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    #1

    "may not be" vs "may be not"

    (1) She may not be at home.
    (2) She may be not at home.

    Is there any difference between these two sentences?

  2. Matthew Wai's Avatar
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    #2

    Re: "may not be" vs "may be not"

    1. It is impossible for her to be at home.
    2. It is possible for her to be not at home.
    I am not a teacher.

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    #3

    Re: "may not be" vs "may be not"

    In 1. not negates the modality of may, to make may not. (The function of may may or may not be impossibilty.)
    In 2. not negates at home, to make not at home.

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    #4

    Re: "may not be" vs "may be not"

    Quote Originally Posted by lagoo View Post
    (1) She may not be at home.

    That's good. You can also say:

    - She might not be at home.
    - She might not be home.
    - She may not be home.

    (2) She may be not at home.

    That's not good. You can say:

    - She may not be home.
    - She may not be at home.
    - She might not be home.
    - She might not be at home.
    - Maybe she's not at home.
    - Maybe she's not home.


    Is there any difference between these two sentences?
    Yes. The first is correct. The second isn't.
    I'm not a teacher. I speak American English. I've tutored writing at the University of Southern Maine and have done a good deal of copy editing and writing, occasionally for publication.

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    #5

    Re: "may not be" vs "may be not"

    Quote Originally Posted by Matthew Wai View Post
    1. It is impossible for her to be at home.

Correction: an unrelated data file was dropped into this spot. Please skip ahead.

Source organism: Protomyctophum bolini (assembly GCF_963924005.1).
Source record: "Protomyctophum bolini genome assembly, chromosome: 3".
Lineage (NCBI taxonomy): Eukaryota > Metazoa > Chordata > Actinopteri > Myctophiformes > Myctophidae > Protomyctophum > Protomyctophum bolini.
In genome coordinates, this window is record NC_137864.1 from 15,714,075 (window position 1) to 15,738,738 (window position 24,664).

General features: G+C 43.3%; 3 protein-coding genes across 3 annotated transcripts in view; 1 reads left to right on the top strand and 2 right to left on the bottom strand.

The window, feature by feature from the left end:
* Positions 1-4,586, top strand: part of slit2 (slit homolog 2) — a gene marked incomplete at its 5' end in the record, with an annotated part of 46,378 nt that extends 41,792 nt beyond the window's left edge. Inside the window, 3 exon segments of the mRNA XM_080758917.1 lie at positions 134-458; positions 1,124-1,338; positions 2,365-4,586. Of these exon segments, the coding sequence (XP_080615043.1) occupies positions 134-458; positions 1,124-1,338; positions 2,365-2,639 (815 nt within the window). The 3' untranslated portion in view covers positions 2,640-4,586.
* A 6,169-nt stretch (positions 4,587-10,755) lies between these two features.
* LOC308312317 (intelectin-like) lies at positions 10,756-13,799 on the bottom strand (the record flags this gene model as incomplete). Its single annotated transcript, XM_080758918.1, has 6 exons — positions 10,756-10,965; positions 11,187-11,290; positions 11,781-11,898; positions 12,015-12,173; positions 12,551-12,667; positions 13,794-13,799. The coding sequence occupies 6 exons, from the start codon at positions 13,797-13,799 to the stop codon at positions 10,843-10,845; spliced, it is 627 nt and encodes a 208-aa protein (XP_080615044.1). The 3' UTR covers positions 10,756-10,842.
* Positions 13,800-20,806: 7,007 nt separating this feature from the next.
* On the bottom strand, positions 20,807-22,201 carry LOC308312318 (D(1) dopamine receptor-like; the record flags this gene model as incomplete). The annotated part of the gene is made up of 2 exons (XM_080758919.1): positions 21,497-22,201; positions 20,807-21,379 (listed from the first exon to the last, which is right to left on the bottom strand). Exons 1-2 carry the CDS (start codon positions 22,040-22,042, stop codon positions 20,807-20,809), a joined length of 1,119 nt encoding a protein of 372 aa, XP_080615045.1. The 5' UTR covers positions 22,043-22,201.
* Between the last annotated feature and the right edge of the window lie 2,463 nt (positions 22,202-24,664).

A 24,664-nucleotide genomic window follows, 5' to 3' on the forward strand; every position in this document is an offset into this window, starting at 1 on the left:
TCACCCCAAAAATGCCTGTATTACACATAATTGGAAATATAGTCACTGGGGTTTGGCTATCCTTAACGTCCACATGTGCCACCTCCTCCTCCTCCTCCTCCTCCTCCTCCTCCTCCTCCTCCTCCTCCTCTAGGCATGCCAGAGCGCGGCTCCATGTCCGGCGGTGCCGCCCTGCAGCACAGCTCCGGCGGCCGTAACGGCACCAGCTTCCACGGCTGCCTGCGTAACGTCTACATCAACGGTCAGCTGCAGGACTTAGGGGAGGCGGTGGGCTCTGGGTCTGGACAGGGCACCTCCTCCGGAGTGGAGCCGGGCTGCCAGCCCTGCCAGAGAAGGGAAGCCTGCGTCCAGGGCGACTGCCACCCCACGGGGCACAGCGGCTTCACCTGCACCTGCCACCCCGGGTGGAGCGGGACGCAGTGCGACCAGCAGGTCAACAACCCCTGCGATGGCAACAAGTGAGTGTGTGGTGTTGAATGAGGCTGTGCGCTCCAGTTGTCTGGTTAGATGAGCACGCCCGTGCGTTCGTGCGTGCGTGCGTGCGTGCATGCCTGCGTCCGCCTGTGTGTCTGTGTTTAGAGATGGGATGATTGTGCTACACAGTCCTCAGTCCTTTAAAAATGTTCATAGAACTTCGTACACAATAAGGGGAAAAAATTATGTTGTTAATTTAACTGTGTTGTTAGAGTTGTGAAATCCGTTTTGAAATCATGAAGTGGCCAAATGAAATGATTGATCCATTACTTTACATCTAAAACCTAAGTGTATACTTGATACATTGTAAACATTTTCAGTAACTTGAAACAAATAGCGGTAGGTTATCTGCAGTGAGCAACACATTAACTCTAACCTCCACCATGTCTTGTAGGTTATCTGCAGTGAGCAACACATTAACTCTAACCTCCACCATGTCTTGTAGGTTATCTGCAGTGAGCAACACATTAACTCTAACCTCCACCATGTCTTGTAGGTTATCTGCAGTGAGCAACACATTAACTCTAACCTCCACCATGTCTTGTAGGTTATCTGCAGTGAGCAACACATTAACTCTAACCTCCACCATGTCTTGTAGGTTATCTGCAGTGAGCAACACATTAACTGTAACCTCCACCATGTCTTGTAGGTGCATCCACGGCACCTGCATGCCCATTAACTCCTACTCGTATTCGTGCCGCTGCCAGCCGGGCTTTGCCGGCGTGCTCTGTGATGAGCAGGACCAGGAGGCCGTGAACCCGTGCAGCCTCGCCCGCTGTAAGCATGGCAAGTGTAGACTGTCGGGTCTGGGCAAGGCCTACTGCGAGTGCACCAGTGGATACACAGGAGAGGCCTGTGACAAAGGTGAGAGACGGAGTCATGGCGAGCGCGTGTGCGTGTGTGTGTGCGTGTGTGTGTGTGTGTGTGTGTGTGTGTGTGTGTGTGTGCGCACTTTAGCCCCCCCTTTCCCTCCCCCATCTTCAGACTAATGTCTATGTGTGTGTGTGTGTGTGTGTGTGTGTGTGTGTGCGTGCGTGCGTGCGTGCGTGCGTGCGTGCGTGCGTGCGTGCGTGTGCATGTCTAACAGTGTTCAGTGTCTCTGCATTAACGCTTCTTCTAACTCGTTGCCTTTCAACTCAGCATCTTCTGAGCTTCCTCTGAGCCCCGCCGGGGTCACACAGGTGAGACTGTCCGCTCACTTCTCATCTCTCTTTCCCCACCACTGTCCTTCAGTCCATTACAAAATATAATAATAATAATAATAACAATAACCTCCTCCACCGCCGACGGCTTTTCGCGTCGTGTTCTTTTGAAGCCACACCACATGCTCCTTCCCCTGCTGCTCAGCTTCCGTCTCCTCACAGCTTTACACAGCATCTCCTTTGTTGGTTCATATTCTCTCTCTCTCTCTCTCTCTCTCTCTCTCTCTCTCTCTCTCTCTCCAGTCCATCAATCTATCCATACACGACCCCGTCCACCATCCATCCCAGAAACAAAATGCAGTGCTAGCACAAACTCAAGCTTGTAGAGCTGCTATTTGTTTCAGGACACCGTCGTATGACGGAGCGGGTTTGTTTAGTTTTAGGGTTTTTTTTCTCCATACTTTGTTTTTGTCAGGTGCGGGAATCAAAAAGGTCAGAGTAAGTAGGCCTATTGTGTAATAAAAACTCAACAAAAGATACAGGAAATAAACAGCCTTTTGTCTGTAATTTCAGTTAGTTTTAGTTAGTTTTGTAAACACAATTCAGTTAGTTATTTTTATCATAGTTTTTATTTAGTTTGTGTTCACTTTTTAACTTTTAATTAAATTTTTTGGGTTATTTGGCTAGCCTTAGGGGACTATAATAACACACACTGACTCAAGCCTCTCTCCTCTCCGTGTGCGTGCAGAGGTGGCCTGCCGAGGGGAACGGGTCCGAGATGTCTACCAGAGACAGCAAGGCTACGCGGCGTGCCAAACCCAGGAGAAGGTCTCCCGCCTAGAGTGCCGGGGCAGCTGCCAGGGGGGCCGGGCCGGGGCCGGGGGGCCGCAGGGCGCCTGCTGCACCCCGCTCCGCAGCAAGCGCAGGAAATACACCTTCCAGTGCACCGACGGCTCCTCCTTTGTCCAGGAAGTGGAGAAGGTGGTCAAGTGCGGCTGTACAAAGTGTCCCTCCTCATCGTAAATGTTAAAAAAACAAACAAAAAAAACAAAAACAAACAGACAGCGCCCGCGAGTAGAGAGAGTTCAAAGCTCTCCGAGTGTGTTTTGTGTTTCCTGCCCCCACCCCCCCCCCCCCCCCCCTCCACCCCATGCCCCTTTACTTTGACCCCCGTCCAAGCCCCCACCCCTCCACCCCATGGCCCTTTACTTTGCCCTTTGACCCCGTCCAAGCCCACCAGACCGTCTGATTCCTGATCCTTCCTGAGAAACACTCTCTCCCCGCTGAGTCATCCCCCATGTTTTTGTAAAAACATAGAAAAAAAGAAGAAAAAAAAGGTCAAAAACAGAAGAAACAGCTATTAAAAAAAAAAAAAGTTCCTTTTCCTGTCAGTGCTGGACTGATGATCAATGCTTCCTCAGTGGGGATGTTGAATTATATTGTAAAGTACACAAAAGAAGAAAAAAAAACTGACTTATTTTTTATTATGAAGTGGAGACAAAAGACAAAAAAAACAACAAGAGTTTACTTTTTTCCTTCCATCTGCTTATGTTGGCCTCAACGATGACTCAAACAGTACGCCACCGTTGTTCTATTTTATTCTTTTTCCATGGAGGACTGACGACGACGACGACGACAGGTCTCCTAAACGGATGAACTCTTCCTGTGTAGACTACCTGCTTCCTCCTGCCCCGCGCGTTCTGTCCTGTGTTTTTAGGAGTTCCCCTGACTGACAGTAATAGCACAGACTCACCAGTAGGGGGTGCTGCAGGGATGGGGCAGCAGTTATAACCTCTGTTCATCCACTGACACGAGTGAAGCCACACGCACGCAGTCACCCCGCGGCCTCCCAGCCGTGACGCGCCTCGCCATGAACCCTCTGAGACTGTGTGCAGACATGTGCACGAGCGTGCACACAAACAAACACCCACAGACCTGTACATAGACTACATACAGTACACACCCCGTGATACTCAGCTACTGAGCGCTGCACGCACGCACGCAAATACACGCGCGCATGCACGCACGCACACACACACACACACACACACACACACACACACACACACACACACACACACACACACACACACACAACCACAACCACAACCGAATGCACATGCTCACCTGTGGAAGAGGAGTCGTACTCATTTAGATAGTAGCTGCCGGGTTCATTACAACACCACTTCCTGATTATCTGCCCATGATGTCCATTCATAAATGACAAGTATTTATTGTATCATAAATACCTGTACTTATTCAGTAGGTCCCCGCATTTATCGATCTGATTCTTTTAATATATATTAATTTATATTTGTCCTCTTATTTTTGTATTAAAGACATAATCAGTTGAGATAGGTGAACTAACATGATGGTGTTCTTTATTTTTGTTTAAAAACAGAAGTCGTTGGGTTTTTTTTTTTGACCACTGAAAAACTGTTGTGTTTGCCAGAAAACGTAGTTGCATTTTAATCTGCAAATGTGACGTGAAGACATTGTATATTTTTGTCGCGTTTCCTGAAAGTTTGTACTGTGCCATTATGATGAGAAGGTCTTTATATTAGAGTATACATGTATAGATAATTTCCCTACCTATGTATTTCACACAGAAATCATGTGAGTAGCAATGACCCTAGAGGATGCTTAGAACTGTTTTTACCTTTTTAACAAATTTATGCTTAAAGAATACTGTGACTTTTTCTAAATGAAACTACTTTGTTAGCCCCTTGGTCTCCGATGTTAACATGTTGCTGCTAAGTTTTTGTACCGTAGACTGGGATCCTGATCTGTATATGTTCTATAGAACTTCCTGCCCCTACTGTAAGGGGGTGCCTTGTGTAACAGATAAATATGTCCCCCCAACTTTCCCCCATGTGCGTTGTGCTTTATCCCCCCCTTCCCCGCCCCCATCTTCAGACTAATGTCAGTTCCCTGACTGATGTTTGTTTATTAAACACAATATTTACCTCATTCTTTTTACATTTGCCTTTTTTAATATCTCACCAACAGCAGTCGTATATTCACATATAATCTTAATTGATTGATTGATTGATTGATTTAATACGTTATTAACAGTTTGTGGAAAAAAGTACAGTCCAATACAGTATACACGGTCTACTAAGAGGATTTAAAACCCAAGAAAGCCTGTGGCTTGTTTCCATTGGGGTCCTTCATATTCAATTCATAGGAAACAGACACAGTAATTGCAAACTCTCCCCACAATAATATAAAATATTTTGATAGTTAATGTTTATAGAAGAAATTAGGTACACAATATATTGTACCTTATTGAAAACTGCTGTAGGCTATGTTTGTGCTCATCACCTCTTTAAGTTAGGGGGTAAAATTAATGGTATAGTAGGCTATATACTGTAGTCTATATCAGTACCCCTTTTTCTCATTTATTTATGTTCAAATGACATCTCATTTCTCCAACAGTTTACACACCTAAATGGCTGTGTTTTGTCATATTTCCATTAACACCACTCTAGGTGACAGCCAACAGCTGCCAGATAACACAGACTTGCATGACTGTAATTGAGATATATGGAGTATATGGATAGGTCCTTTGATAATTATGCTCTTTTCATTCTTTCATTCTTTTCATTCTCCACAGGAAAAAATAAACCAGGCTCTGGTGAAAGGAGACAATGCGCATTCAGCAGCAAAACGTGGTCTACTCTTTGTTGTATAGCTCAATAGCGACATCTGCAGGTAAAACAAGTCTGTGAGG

2. It is possible for her to be not at home.
    No, that's incorrect.
    Sentence #1 in post #1 means she may be at home or she may be somewhere else.
    Sentence #2 in post #1 is incorrect, as Charlie Bernstein has pointed out.
    Last edited by teechar; 16-Mar-2017 at 13:45. Reason: added a missing "be"

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    #6

    Re: "may not be" vs "may be not"

    Quote Originally Posted by teechar View Post
    No, that's incorrect.
    Sentence #1 in post #1 means she may be at home or she may be somewhere else.
    Sentence #2 in post #1 is incorrect, as Charlie Bernstein has pointed out.
    Does that mean we cannot put "not" after "a modal verb + be" to negate the sentence?

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    #7

    Re: "may not be" vs "may be not"

    Quote Originally Posted by lagoo View Post
    Does that mean we cannot put "not" after "a modal verb + be" to negate the sentence?
    I think "cannot" is too strong, but it's certainly much more natural to put the "not" immediately after the modal.

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    #8

    Re: "may not be" vs "may be not"

    Although She may be not at home is possible, it's awkward and not very natural. Instead of negating at home, you can simply say She may be out.

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